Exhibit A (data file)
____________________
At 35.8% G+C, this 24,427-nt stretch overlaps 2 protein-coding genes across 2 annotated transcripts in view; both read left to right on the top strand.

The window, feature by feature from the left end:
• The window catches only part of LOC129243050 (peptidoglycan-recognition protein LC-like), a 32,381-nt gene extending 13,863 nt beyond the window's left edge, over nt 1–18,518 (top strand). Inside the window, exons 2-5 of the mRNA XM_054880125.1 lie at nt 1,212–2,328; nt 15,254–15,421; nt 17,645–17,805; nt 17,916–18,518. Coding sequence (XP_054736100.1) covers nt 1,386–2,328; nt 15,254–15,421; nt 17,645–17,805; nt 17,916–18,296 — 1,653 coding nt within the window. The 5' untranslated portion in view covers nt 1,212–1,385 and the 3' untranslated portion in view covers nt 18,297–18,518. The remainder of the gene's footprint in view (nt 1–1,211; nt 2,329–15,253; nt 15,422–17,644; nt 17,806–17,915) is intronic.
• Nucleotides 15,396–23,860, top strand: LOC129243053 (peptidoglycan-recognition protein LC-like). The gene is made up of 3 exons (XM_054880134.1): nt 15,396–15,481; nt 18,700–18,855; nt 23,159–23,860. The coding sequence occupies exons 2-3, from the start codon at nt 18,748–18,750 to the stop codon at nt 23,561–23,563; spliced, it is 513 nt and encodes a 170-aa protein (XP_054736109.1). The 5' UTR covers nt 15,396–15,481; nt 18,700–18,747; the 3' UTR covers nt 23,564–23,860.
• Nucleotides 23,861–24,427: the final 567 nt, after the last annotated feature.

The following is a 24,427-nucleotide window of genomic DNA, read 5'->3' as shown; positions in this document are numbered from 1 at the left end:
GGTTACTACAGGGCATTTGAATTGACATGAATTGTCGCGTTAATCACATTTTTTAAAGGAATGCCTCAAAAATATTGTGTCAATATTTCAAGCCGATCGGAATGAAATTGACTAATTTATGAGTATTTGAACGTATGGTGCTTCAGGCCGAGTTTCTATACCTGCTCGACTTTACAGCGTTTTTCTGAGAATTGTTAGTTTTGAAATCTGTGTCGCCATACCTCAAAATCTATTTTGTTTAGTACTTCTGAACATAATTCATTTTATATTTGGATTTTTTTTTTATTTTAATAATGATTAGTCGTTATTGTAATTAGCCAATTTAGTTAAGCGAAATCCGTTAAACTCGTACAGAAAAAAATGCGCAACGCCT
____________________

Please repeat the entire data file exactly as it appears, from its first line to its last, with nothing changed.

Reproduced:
At 35.8% G+C, this 24,427-nt stretch overlaps 2 protein-coding genes across 2 annotated transcripts in view; both read left to right on the top strand.

The window, feature by feature from the left end:
• The window catches only part of LOC129243050 (peptidoglycan-recognition protein LC-like), a 32,381-nt gene extending 13,863 nt beyond the window's left edge, over nt 1–18,518 (top strand). Inside the window, exons 2-5 of the mRNA XM_054880125.1 lie at nt 1,212–2,328; nt 15,254–15,421; nt 17,645–17,805; nt 17,916–18,518. Coding sequence (XP_054736100.1) covers nt 1,386–2,328; nt 15,254–15,421; nt 17,645–17,805; nt 17,916–18,296 — 1,653 coding nt within the window. The 5' untranslated portion in view covers nt 1,212–1,385 and the 3' untranslated portion in view covers nt 18,297–18,518. The remainder of the gene's footprint in view (nt 1–1,211; nt 2,329–15,253; nt 15,422–17,644; nt 17,806–17,915) is intronic.
• Nucleotides 15,396–23,860, top strand: LOC129243053 (peptidoglycan-recognition protein LC-like). The gene is made up of 3 exons (XM_054880134.1): nt 15,396–15,481; nt 18,700–18,855; nt 23,159–23,860. The coding sequence occupies exons 2-3, from the start codon at nt 18,748–18,750 to the stop codon at nt 23,561–23,563; spliced, it is 513 nt and encodes a 170-aa protein (XP_054736109.1). The 5' UTR covers nt 15,396–15,481; nt 18,700–18,747; the 3' UTR covers nt 23,564–23,860.
• Nucleotides 23,861–24,427: the final 567 nt, after the last annotated feature.

The following is a 24,427-nucleotide window of genomic DNA, read 5'->3' as shown; positions in this document are numbered from 1 at the left end:
GGTTACTACAGGGCATTTGAATTGACATGAATTGTCGCGTTAATCACATTTTTTAAAGGAATGCCTCAAAAATATTGTGTCAATATTTCAAGCCGATCGGAATGAAATTGACTAATTTATGAGTATTTGAACGTATGGTGCTTCAGGCCGAGTTTCTATACCTGCTCGACTTTACAGCGTTTTTCTGAGAATTGTTAGTTTTGAAATCTGTGTCGCCATACCTCAAAATCTATTTTGTTTAGTACTTCTGAACATAATTCATTTTATATTTGGATTTTTTTTTTATTTTAATAATGATTAGTCGTTATTGTAATTAGCCAATTTAGTTAAGCGAAATCCGTTAAACTCGTACAGAAAAAAATGCGCAACGCCT